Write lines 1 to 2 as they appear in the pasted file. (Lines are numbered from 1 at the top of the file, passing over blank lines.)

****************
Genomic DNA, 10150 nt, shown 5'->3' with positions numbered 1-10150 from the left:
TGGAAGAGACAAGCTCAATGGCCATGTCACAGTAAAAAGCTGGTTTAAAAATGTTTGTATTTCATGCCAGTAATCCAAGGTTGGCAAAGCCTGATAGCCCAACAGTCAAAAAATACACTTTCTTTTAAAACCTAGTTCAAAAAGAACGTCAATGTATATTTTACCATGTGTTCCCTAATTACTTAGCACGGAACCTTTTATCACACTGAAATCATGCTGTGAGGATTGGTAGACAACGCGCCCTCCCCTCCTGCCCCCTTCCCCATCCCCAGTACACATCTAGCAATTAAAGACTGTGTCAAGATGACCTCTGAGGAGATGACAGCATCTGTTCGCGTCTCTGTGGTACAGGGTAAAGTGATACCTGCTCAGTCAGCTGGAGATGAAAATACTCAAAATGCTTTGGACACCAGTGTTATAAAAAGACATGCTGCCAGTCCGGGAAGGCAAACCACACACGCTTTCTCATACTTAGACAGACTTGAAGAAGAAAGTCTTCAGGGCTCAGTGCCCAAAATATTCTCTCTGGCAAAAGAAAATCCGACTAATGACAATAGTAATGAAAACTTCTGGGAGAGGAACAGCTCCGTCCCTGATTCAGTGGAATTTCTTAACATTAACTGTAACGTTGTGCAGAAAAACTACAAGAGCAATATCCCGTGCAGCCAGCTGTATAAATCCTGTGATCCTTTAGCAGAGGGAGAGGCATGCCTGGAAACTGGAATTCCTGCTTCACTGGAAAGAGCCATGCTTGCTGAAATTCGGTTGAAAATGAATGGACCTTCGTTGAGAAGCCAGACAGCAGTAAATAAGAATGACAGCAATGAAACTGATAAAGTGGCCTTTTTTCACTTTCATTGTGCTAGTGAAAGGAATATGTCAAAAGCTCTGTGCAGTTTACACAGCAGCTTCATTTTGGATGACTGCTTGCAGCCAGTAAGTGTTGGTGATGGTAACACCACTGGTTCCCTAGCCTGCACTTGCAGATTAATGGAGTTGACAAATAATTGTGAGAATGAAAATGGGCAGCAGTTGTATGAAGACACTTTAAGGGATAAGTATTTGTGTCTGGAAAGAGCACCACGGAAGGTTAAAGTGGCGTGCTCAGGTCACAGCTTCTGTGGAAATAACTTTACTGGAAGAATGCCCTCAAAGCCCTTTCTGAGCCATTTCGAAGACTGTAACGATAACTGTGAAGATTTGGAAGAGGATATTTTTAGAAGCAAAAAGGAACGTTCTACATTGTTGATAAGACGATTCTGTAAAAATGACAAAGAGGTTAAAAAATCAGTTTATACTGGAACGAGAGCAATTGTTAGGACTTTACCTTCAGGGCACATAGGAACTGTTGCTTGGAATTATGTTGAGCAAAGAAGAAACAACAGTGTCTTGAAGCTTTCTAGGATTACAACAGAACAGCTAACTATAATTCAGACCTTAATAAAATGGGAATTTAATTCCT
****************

Genomic DNA, 10150 nt, shown 5'->3' with positions numbered 1-10150 from the left:
TGGAAGAGACAAGCTCAATGGCCATGTCACAGTAAAAAGCTGGTTTAAAAATGTTTGTATTTCATGCCAGTAATCCAAGGTTGGCAAAGCCTGATAGCCCAACAGTCAAAAAATACACTTTCTTTTAAAACCTAGTTCAAAAAGAACGTCAATGTATATTTTACCATGTGTTCCCTAATTACTTAGCACGGAACCTTTTATCACACTGAAATCATGCTGTGAGGATTGGTAGACAACGCGCCCTCCCCTCCTGCCCCCTTCCCCATCCCCAGTACACATCTAGCAATTAAAGACTGTGTCAAGATGACCTCTGAGGAGATGACAGCATCTGTTCGCGTCTCTGTGGTACAGGGTAAAGTGATACCTGCTCAGTCAGCTGGAGATGAAAATACTCAAAATGCTTTGGACACCAGTGTTATAAAAAGACATGCTGCCAGTCCGGGAAGGCAAACCACACACGCTTTCTCATACTTAGACAGACTTGAAGAAGAAAGTCTTCAGGGCTCAGTGCCCAAAATATTCTCTCTGGCAAAAGAAAATCCGACTAATGACAATAGTAATGAAAACTTCTGGGAGAGGAACAGCTCCGTCCCTGATTCAGTGGAATTTCTTAACATTAACTGTAACGTTGTGCAGAAAAACTACAAGAGCAATATCCCGTGCAGCCAGCTGTATAAATCCTGTGATCCTTTAGCAGAGGGAGAGGCATGCCTGGAAACTGGAATTCCTGCTTCACTGGAAAGAGCCATGCTTGCTGAAATTCGGTTGAAAATGAATGGACCTTCGTTGAGAAGCCAGACAGCAGTAAATAAGAATGACAGCAATGAAACTGATAAAGTGGCCTTTTTTCACTTTCATTGTGCTAGTGAAAGGAATATGTCAAAAGCTCTGTGCAGTTTACACAGCAGCTTCATTTTGGATGACTGCTTGCAGCCAGTAAGTGTTGGTGATGGTAACACCACTGGTTCCCTAGCCTGCACTTGCAGATTAATGGAGTTGACAAATAATTGTGAGAATGAAAATGGGCAGCAGTTGTATGAAGACACTTTAAGGGATAAGTATTTGTGTCTGGAAAGAGCACCACGGAAGGTTAAAGTGGCGTGCTCAGGTCACAGCTTCTGTGGAAATAACTTTACTGGAAGAATGCCCTCAAAGCCCTTTCTGAGCCATTTCGAAGACTGTAACGATAACTGTGAAGATTTGGAAGAGGATATTTTTAGAAGCAAAAAGGAACGTTCTACATTGTTGATAAGACGATTCTGTAAAAATGACAAAGAGGTTAAAAAATCAGTTTATACTGGAACGAGAGCAATTGTTAGGACTTTACCTTCAGGGCACATAGGAACTGTTGCTTGGAATTATGTTGAGCAAAGAAGAAACAACAGTGTCTTGAAGCTTTCTAGGATTACAACAGAACAGCTAACTATAATTCAGACCTTAATAAAATGGGAATTTAATTCCT